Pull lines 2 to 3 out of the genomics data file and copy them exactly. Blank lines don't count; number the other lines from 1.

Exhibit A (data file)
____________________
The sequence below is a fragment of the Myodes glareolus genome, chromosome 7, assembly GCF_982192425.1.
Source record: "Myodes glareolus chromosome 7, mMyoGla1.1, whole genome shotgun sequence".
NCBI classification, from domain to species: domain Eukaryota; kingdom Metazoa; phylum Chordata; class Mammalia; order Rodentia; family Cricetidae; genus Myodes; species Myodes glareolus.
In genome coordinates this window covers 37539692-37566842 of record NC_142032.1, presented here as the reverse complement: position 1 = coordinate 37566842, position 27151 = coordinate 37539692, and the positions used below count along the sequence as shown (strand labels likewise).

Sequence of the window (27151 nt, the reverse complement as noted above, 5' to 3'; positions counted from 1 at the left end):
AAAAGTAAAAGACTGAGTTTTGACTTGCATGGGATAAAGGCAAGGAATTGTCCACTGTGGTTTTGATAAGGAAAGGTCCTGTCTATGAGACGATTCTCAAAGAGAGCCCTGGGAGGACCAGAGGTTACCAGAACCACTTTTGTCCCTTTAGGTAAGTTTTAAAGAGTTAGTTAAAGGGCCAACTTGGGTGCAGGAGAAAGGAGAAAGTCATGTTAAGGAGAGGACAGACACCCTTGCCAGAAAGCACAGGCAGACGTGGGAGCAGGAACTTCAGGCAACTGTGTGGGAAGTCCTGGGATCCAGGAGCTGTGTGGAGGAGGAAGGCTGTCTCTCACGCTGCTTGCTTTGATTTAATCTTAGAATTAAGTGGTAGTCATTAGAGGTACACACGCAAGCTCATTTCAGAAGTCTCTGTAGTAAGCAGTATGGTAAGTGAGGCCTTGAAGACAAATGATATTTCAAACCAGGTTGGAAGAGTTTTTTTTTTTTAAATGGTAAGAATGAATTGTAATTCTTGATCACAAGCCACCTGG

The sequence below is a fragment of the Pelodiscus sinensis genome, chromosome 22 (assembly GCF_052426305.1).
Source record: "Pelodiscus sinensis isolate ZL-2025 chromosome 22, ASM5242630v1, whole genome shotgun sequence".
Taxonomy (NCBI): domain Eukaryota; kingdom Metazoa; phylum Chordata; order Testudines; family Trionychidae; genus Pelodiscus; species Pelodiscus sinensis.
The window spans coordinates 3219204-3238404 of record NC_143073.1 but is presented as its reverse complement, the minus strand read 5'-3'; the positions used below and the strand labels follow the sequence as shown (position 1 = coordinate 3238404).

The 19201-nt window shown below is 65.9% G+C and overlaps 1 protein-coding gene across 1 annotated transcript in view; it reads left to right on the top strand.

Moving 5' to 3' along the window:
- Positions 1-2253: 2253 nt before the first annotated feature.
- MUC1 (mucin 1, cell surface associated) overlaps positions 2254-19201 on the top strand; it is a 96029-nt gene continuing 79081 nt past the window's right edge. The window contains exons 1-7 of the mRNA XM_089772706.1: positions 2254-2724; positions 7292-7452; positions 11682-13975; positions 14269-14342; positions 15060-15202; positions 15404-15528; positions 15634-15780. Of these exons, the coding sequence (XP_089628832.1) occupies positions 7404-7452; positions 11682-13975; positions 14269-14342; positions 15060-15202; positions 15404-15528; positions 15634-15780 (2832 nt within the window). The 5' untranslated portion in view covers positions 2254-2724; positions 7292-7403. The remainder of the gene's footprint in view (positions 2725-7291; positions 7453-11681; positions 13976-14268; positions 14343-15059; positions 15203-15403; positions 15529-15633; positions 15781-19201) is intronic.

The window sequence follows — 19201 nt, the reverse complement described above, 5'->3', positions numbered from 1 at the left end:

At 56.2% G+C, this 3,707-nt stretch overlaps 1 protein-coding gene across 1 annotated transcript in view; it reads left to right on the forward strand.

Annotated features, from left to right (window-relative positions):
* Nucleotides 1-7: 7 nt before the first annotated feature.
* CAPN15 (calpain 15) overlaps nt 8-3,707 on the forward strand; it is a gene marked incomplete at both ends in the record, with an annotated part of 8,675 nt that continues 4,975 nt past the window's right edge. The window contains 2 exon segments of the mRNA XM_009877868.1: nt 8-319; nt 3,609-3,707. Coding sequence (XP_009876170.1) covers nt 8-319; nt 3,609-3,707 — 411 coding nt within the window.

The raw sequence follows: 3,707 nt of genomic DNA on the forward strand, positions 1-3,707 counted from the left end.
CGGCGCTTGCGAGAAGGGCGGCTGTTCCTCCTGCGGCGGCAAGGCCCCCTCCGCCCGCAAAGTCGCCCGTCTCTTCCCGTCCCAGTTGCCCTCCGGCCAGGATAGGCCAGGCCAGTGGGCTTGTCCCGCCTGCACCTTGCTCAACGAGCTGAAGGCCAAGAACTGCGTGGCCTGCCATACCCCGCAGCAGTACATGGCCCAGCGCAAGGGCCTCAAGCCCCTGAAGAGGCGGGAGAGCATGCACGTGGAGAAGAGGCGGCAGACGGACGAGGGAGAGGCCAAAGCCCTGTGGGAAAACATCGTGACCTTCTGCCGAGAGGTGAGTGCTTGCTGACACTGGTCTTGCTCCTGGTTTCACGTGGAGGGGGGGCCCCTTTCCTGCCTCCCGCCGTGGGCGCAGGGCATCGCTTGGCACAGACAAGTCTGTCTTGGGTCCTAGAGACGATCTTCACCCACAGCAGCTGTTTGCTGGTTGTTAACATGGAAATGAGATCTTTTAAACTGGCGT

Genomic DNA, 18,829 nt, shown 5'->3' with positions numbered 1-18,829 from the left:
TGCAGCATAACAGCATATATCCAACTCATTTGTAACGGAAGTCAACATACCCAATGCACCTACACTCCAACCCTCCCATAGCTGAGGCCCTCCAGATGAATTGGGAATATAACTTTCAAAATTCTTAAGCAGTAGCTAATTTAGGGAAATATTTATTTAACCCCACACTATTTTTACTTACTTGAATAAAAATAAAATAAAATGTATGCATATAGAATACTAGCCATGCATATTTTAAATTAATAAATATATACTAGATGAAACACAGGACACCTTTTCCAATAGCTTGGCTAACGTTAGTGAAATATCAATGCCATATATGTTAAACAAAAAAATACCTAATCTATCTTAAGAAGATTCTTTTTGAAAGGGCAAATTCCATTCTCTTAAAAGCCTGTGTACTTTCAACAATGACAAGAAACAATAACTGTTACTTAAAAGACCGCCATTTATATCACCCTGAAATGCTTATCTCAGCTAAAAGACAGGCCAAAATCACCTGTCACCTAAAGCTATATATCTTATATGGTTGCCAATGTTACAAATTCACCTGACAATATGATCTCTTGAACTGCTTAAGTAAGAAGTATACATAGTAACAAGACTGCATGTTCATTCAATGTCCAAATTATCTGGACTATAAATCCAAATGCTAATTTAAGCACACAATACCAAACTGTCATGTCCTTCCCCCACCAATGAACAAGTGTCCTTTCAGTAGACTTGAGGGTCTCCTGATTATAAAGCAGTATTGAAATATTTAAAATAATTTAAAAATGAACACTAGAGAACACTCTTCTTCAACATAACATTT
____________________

Source record: "Myodes glareolus chromosome 7, mMyoGla1.1, whole genome shotgun sequence".
NCBI classification, from domain to species: domain Eukaryota; kingdom Metazoa; phylum Chordata; class Mammalia; order Rodentia; family Cricetidae; genus Myodes; species Myodes glareolus.